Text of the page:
Referendum Expected For Demolish, Rebuild Of MMS

Photo Taken Carolyn Cohee.
Photo Taken Carolyn Cohee.

In a letter sent to the public on Friday, May 10, Superintendent of the Milford School District, Phyllis Kohel, answered several questions surrounding the demolition of the Milford Middle School and the possibility of building a new facility on the Lakeview Avenue site. In the beginning stages of the process, Kohel expects that community input and several referendums will decide the exact future of the historical site.

The original building that appears at the front entrance of the school, adorned with solid pillars on both sides of the doorway, was constructed in 1929, with additional wings added for an increased student population between the 1940s and the 1960s.The school was in the national spotlight in 1954 as eleven classmates became some of the first African American students to attend a previously all-white school as they attempted school integration that was recognized under the U.S. Supreme Court decision Brown v. Board of Education.

The decision of whether or not to close MMS was brought to the public’s attention in October of 2012 as Superintendent Phyllis Kohel selected a committee composed of community members to look at the possibility of the closure. Reports from public and private consultants confirmed that there is extensive damage to the interior and exterior of the Milford Middle School. According to Superintendent Phyllis Kohel, the Department of Education also made it clear that Milford’s Middle School has aged out of its functional use and that any major construction would not be funded by the State of Delaware.

“The old Middle School has been found to have a Facilities Condition Index (FCI) of .78,” stated Kohel in her public letter. “The State will not provide any district money to renovate a school building that has a FCI of above .50. Therefore, it is more cost effective to build a new building.”

In January of 2013 a decision was made by the Milford School Board of Education to close the Milford Middle School at the end of the 2012-1013 school year. The decision included that 6th through 8th grade students will go to Milford Central Academy and 9th through12th grade students will go to Milford High School next year.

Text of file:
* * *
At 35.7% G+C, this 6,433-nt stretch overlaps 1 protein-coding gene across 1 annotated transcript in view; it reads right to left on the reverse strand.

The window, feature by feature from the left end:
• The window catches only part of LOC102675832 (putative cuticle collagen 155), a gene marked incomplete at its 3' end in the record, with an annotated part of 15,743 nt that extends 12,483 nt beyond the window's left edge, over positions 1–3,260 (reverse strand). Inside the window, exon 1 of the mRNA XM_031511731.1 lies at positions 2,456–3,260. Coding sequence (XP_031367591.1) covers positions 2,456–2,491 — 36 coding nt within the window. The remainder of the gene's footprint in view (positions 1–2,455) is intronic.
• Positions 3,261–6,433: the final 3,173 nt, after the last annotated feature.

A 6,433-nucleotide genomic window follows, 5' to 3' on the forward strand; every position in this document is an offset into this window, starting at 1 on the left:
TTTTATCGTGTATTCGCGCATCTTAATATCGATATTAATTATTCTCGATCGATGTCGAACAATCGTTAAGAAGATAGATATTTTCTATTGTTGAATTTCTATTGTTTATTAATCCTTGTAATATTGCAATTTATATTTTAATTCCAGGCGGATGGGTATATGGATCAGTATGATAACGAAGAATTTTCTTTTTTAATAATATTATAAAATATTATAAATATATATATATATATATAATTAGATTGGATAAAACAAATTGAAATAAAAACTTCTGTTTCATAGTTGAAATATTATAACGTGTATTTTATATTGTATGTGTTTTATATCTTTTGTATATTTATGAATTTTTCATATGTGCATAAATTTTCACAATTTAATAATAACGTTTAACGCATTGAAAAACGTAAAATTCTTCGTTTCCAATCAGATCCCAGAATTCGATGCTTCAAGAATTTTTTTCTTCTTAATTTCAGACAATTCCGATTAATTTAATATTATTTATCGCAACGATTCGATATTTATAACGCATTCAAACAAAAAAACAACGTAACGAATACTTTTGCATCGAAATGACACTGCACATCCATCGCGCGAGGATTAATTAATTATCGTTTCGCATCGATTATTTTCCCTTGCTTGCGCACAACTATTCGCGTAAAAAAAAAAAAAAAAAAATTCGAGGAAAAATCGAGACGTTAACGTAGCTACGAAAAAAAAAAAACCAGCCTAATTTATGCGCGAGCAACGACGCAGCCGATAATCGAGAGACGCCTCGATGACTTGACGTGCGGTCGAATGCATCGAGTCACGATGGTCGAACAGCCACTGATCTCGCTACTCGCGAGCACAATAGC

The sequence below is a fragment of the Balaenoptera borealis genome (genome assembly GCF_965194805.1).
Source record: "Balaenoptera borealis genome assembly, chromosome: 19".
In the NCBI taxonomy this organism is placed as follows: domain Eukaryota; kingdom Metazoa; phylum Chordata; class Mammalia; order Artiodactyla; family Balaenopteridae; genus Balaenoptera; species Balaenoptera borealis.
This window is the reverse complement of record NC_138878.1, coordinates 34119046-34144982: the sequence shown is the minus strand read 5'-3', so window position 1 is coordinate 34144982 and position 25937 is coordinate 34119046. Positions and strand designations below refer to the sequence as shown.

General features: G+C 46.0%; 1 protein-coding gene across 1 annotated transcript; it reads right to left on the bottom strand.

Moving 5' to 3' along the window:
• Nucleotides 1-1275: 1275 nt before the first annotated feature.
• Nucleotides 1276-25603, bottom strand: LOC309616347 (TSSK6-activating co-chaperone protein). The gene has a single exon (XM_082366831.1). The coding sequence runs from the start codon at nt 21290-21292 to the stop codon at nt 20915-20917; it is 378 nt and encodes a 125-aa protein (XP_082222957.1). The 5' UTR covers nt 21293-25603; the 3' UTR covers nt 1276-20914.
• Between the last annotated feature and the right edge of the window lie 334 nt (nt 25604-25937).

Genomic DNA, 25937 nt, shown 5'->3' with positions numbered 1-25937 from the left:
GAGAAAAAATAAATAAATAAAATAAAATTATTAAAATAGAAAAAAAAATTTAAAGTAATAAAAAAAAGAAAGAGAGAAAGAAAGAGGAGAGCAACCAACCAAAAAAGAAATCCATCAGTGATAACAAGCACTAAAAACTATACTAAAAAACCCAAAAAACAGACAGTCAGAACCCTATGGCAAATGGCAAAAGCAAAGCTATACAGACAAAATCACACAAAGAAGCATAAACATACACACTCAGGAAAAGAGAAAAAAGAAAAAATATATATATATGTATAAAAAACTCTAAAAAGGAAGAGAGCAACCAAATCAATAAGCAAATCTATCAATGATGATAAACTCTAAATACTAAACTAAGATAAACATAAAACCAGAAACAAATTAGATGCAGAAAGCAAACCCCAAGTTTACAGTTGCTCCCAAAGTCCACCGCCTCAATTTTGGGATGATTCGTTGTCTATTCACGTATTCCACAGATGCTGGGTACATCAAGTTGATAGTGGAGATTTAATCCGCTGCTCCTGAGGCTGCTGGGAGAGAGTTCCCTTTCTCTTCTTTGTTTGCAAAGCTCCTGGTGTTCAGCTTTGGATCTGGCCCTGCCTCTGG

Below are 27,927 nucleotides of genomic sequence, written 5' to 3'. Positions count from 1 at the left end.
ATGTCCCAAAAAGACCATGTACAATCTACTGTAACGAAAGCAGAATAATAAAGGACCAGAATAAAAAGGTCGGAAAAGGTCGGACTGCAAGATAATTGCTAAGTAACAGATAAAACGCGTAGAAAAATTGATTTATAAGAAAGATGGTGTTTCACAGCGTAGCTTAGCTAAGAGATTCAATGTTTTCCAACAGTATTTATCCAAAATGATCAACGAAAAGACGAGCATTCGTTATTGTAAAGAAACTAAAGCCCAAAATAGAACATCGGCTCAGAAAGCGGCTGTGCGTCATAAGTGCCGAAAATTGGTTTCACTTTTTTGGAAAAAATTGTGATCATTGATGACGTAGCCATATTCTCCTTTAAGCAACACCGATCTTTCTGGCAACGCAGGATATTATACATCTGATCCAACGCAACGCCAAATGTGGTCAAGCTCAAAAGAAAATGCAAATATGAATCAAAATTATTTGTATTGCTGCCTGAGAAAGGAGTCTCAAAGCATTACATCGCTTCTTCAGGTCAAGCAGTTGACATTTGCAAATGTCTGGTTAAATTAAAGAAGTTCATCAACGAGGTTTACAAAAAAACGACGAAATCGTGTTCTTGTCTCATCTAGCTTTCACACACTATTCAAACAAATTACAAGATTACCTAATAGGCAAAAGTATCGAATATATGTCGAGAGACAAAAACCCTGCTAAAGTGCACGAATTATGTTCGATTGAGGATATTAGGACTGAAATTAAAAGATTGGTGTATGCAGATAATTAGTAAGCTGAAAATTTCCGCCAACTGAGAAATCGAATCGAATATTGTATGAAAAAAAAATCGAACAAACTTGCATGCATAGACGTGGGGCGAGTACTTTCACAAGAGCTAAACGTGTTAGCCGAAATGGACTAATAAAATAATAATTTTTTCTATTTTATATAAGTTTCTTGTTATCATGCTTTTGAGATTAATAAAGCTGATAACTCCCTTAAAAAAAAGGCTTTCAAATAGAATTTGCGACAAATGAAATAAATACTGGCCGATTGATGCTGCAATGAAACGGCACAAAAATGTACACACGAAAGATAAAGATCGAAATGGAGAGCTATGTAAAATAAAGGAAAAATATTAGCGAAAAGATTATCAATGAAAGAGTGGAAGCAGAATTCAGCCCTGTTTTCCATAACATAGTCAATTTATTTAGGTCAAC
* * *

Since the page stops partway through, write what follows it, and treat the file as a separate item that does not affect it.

The District is currently in the process of applying for a Certificate of Necessity with the Office of Management and Budget in Dover, which will be presented to the Department of Education by July 1, 2013. The Certificate is necessary for the district to be considered for school construction funds next year, which includes the demolition and construction of a new school.

According to Kohel, once the Certificate is approved a District Facilities Committee comprised of administrators, staff, parents, and community persons will be formed to begin planning for referendum community forums. In her letter to the public, she states that a a referendum would include the cost of demolishing the old MMS and building a new 1,200 student Middle School. The State of Delaware’s share of a construction project will be approximately 78% as 22% will be from local resources.
At the same time as the construction referendum, Kohel expects that the Milford School District will ask the public to vote on an operational referendum which will include upgrades to the other school in the Milford School District including improvements to the auditorium at Milford High School and a new security entrance at Morris Early Childhood. On a separate ballet the district will also ask for a current expense referendum “to keep up with current expenses with text book replacement [and] technology…” As the official date of any referendum is yet to be announced, Kohel feels that the time to rebuild the Milford Middle School is now.

“From a financial perspective, bond and construction rates are still favorable so if we are going to build a new school, this is the time to do it,” stated Kohel. “Also, the plan will be designed in such a way that it will allow for expansion at all levels. This process will require a number of meetings and a lot of one-on-one conversations regarding tax rates, bond issues, debt service, and more.”